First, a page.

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Capacitors, What Effect Do Values And Type Have On Sound


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Value makes a lot more difference than type.

i did a little test similar to the one in the video, 2 caps on a switch so you can instantly flick between them. but i made sure to match the value of the caps i was using

the results where that the caps actually sounded pretty much the same when tone was full on or full off. There were some differences in the feel of the sweep, but the same sounds were available.

The big problem i found with the cheaper ceramic disc caps was that they were inconsistent and often well below stated value. but when matched with a decent cap like an orange drop or some vintage ones they actually sounded pretty similar

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thank you all for responding :D

The main reason for this question was I have a .047mfd capacitor that I bought while preping for some seymorduncans. I changed my mind last minute and decided to buy some Lace sensors. The SDs recommended a .047mfd cap, but the Laces suggested a .022mfd Cap. I really didn't feel like buying another part if I didn't have to.

I think I'll stick with em.

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  • 2 weeks later...

You can "clean" up your humbuckers (if they have a "mooshy" sound) by installing in line resistors on your pickups. They will lower your output proportional to the size of the resistor, so its not recommended for single coils or low output, vintage style humbuckers.

the resistance of your potentiometers will also dramatically affect your sound as well.

Edited by bob123
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  • 2 months later...




F = 1/(2*Pi*R*C)

capacitor is obvious but most peo0le think the tone pot is the resistor but its not its the volume pot. so you can figure where you want the freq range to reside in. fundamental freq is 82.4hz to aprox 1.35khz after that its all overtones and undertones i generally go around 600-800hz i only like subtle roll offs. that or big fat honking ones like a .1uf cap.

also try looking into some of the mods posted on this site. i posted many myself on inline caps. and there was one {although i don't know if it was on this site or not} that had the tone pot pulling double duty. one side fed signal through cap to output jack the other fed it to ground. it was quite interesting.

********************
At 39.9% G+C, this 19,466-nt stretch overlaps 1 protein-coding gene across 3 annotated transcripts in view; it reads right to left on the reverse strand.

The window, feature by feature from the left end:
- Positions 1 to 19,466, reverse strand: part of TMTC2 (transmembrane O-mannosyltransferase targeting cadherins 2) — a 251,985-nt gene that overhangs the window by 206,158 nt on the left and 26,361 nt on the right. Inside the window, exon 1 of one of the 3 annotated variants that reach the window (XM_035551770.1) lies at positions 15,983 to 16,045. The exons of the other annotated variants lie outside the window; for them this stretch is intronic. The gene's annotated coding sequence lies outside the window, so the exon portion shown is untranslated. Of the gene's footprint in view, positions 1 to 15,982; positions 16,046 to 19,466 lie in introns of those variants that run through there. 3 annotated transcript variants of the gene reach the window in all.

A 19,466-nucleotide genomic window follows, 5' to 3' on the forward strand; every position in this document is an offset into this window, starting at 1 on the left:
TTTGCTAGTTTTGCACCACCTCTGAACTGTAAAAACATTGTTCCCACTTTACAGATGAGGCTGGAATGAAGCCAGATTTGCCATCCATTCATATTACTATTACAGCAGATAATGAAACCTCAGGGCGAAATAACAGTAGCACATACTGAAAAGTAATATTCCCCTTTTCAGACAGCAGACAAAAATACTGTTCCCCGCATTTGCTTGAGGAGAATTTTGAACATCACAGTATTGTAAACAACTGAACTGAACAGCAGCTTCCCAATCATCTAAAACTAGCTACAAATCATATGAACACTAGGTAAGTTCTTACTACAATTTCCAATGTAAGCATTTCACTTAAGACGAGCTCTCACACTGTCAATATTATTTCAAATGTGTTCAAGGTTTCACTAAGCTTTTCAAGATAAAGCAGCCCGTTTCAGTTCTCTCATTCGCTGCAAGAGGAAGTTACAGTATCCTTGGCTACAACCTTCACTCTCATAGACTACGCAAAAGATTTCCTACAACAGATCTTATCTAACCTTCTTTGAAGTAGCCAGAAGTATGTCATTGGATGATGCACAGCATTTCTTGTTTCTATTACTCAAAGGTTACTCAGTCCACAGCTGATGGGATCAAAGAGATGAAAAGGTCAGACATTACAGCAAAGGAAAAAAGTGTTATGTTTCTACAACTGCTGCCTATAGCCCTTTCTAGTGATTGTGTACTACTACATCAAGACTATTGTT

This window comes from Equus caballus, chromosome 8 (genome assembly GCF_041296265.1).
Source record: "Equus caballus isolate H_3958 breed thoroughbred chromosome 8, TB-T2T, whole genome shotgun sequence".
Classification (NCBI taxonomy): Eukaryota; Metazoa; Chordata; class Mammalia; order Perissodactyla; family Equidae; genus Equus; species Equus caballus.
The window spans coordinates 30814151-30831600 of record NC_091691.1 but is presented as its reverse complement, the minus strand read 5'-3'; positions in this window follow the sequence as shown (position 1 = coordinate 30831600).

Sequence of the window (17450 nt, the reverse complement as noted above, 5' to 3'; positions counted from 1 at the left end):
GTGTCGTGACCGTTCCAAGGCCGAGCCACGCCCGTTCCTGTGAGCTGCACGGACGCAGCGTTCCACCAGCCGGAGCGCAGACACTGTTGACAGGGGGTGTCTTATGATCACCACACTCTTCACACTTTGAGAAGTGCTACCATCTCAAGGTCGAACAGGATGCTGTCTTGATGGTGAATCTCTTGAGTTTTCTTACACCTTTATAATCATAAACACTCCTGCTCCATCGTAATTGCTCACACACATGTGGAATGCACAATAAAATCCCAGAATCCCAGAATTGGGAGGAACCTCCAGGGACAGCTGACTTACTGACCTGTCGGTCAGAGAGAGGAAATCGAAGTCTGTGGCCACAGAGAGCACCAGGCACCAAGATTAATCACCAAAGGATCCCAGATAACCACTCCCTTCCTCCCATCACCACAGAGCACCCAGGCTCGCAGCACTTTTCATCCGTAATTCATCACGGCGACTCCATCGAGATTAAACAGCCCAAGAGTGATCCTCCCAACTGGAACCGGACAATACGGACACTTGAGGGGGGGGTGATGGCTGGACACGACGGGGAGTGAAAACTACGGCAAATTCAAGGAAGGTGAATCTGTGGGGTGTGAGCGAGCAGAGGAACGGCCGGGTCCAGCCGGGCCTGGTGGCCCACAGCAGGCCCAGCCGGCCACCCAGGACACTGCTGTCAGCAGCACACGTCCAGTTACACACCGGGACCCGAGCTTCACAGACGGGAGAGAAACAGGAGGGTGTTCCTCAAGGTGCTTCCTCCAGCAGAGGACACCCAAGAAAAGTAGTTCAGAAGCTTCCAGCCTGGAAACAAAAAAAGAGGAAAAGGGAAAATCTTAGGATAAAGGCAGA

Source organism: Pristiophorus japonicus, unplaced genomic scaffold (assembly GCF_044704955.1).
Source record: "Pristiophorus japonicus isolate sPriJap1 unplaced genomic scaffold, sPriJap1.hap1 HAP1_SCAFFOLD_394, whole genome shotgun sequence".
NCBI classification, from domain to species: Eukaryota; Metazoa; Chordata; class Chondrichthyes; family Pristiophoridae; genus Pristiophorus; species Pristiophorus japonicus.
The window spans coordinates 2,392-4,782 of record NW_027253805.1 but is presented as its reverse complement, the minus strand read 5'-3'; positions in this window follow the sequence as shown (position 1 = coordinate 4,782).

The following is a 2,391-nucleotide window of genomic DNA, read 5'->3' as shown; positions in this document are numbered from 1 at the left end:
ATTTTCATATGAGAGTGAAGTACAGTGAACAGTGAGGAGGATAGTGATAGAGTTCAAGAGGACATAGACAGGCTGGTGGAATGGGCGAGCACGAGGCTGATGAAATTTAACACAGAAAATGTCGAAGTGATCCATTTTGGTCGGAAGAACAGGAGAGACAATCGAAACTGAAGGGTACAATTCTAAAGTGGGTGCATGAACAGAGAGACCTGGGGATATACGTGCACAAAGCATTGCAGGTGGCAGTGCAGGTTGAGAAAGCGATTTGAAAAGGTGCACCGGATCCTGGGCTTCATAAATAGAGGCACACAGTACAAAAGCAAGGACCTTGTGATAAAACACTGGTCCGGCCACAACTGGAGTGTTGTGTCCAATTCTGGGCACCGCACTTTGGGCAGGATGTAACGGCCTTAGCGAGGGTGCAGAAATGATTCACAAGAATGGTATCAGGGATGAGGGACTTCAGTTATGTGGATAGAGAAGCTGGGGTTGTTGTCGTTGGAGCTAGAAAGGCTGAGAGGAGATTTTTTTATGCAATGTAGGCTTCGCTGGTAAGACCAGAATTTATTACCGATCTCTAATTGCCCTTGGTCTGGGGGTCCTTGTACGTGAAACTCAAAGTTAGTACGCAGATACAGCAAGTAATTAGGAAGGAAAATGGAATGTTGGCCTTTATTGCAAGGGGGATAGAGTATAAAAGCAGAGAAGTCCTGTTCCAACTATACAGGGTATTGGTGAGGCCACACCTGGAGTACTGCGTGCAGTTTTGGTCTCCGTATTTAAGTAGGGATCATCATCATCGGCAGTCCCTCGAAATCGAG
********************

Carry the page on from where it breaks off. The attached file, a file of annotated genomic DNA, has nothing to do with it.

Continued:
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Capacitors are a controversial subject, much the same as cables, pickups and any of the other stuff people can spend millions on. A Wez rightly stated, value is the crucial factor more than anything like "tone". I have yet to hear any difference between capacitors unless the components in question varied in value or were defective in some way. Ceramic plate caps are horrendously prone to drift from temperature and age whilst being notoriously high tolerance off the bat anyway. The differences is cap "sound" is only ever relevant at high frequency, high voltages or when they are in circuits where compounded tolerance become noticeable. None of these happen in a guitar circuit. Possibly in an amp or a stompbox, but even then the design normally does not rely on a components "flavour" contribution. Oh, and the first video does not entirely demonstrate scientific method as knowing which cap is which is still a factor of course so A/B/C comparison is not possible. The "flavour" is known. Confirmation bias here we come! Components not designed or suitable for small-signal audio frequency use may "contribute" to the sound in that they do no function optimally, however it is doubtful this is either consistent or even complimentary.

Same as my attitudes to guitar woods, I call BS on tone caps. Use good quality materials and discount the unquantifiable voodoo. It's strictly for the birds. :D

I am currently in the process of redoing the wiring for one of my guitars, one of the things I am replacing is the capacitor. What effect does the Mfd value and style of capacitor have on sound and overall functionality?

To answer the OP directly pretty much as Ansil did:

The value affects the cutoff frequency of the passive first-order low pass filter created by the combination of the tone pot wiper/tag resistance and the capacitors capacitance to ground. As Ansil demonstrated, you have a variable R which is anything from zero to the track value of your pot and the value of the cap C which is constant. Unfortunately you also have to consider that this RC filter is arranged in parallel to the rest of your guitar's circuit so the impedance of the rest of that comes into play. Change the pickups (even when switching in use!) and you have a shifting value working against all your well-arranged component values.

Personally, I just pop in a "usual" value and if I don't like the sound of it in general operation then I alter it for the next value up/down. It is a good idea to consider changing a tone cap's value if you are changing pickups radically, ie. cold to hot, warm to bright. Lowering the value of the capacitor will raise the corner frequency of the tone circuit "full on".

Style of capacitor? As per my and plenty of other people's posts it means nothing in this type of circuit. Whatever is best in terms of stability (forget ceramics), cost (forget "voodoo caps") and form factor for your chosen circuit topology.

Edited by Prostheta
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